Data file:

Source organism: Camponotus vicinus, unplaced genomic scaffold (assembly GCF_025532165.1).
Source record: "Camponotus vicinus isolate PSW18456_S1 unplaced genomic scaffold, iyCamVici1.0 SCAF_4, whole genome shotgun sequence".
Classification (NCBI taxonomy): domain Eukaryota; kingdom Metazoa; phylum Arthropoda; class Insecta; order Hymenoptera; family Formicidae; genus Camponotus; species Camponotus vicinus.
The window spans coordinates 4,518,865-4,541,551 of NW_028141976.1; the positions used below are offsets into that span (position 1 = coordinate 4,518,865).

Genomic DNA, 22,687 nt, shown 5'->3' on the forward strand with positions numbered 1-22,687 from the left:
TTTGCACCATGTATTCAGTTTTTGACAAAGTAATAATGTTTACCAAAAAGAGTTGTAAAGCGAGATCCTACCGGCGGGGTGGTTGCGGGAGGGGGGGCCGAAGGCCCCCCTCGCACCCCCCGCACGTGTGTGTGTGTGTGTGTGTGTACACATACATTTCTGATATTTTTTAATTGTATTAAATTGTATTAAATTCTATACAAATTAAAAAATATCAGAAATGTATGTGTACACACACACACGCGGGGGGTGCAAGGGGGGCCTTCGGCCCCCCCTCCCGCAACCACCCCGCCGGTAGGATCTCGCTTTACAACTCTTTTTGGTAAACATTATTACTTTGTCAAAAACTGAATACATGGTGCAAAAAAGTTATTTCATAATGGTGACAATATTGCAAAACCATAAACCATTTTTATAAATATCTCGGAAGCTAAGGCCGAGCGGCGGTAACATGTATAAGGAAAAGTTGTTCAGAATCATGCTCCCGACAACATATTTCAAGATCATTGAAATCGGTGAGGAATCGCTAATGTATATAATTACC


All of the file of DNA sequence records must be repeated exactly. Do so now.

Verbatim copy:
Source organism: Camponotus vicinus, unplaced genomic scaffold (assembly GCF_025532165.1).
Source record: "Camponotus vicinus isolate PSW18456_S1 unplaced genomic scaffold, iyCamVici1.0 SCAF_4, whole genome shotgun sequence".
Classification (NCBI taxonomy): domain Eukaryota; kingdom Metazoa; phylum Arthropoda; class Insecta; order Hymenoptera; family Formicidae; genus Camponotus; species Camponotus vicinus.
The window spans coordinates 4,518,865-4,541,551 of NW_028141976.1; the positions used below are offsets into that span (position 1 = coordinate 4,518,865).

Genomic DNA, 22,687 nt, shown 5'->3' on the forward strand with positions numbered 1-22,687 from the left:
TTTGCACCATGTATTCAGTTTTTGACAAAGTAATAATGTTTACCAAAAAGAGTTGTAAAGCGAGATCCTACCGGCGGGGTGGTTGCGGGAGGGGGGGCCGAAGGCCCCCCTCGCACCCCCCGCACGTGTGTGTGTGTGTGTGTGTGTACACATACATTTCTGATATTTTTTAATTGTATTAAATTGTATTAAATTCTATACAAATTAAAAAATATCAGAAATGTATGTGTACACACACACACGCGGGGGGTGCAAGGGGGGCCTTCGGCCCCCCCTCCCGCAACCACCCCGCCGGTAGGATCTCGCTTTACAACTCTTTTTGGTAAACATTATTACTTTGTCAAAAACTGAATACATGGTGCAAAAAAGTTATTTCATAATGGTGACAATATTGCAAAACCATAAACCATTTTTATAAATATCTCGGAAGCTAAGGCCGAGCGGCGGTAACATGTATAAGGAAAAGTTGTTCAGAATCATGCTCCCGACAACATATTTCAAGATCATTGAAATCGGTGAGGAATCGCTAATGTATATAATTACC